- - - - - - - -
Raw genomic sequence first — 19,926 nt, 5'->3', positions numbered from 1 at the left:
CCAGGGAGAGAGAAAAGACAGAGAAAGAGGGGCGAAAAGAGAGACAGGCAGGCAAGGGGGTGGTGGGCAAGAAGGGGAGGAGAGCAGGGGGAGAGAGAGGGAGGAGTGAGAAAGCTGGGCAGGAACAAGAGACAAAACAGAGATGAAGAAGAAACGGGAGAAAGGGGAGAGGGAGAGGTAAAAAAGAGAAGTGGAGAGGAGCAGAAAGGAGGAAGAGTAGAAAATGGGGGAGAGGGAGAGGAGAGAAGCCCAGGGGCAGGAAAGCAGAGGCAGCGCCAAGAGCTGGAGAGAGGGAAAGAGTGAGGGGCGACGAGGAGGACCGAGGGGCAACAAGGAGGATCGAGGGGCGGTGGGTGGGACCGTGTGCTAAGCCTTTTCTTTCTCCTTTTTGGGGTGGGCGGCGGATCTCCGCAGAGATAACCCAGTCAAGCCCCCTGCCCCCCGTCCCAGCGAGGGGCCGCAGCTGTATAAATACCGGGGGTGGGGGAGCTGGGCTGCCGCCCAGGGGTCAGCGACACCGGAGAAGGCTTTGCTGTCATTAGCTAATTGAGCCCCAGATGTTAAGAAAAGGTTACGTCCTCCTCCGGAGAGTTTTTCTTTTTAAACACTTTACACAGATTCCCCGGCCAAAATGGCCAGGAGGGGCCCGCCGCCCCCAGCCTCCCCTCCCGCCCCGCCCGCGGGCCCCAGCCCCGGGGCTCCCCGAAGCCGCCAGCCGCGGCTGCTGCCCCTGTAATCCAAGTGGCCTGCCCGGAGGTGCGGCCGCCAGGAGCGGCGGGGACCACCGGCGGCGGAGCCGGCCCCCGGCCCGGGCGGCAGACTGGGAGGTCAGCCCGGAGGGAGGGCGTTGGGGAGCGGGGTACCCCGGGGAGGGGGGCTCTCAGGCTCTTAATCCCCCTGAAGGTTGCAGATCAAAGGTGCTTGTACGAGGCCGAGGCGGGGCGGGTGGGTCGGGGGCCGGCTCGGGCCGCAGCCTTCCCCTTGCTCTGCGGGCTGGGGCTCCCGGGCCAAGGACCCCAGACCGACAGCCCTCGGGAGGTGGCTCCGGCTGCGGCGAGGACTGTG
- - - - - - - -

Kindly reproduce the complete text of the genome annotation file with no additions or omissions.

Raw genomic sequence first — 19,926 nt, 5'->3', positions numbered from 1 at the left:
CCAGGGAGAGAGAAAAGACAGAGAAAGAGGGGCGAAAAGAGAGACAGGCAGGCAAGGGGGTGGTGGGCAAGAAGGGGAGGAGAGCAGGGGGAGAGAGAGGGAGGAGTGAGAAAGCTGGGCAGGAACAAGAGACAAAACAGAGATGAAGAAGAAACGGGAGAAAGGGGAGAGGGAGAGGTAAAAAAGAGAAGTGGAGAGGAGCAGAAAGGAGGAAGAGTAGAAAATGGGGGAGAGGGAGAGGAGAGAAGCCCAGGGGCAGGAAAGCAGAGGCAGCGCCAAGAGCTGGAGAGAGGGAAAGAGTGAGGGGCGACGAGGAGGACCGAGGGGCAACAAGGAGGATCGAGGGGCGGTGGGTGGGACCGTGTGCTAAGCCTTTTCTTTCTCCTTTTTGGGGTGGGCGGCGGATCTCCGCAGAGATAACCCAGTCAAGCCCCCTGCCCCCCGTCCCAGCGAGGGGCCGCAGCTGTATAAATACCGGGGGTGGGGGAGCTGGGCTGCCGCCCAGGGGTCAGCGACACCGGAGAAGGCTTTGCTGTCATTAGCTAATTGAGCCCCAGATGTTAAGAAAAGGTTACGTCCTCCTCCGGAGAGTTTTTCTTTTTAAACACTTTACACAGATTCCCCGGCCAAAATGGCCAGGAGGGGCCCGCCGCCCCCAGCCTCCCCTCCCGCCCCGCCCGCGGGCCCCAGCCCCGGGGCTCCCCGAAGCCGCCAGCCGCGGCTGCTGCCCCTGTAATCCAAGTGGCCTGCCCGGAGGTGCGGCCGCCAGGAGCGGCGGGGACCACCGGCGGCGGAGCCGGCCCCCGGCCCGGGCGGCAGACTGGGAGGTCAGCCCGGAGGGAGGGCGTTGGGGAGCGGGGTACCCCGGGGAGGGGGGCTCTCAGGCTCTTAATCCCCCTGAAGGTTGCAGATCAAAGGTGCTTGTACGAGGCCGAGGCGGGGCGGGTGGGTCGGGGGCCGGCTCGGGCCGCAGCCTTCCCCTTGCTCTGCGGGCTGGGGCTCCCGGGCCAAGGACCCCAGACCGACAGCCCTCGGGAGGTGGCTCCGGCTGCGGCGAGGACTGTG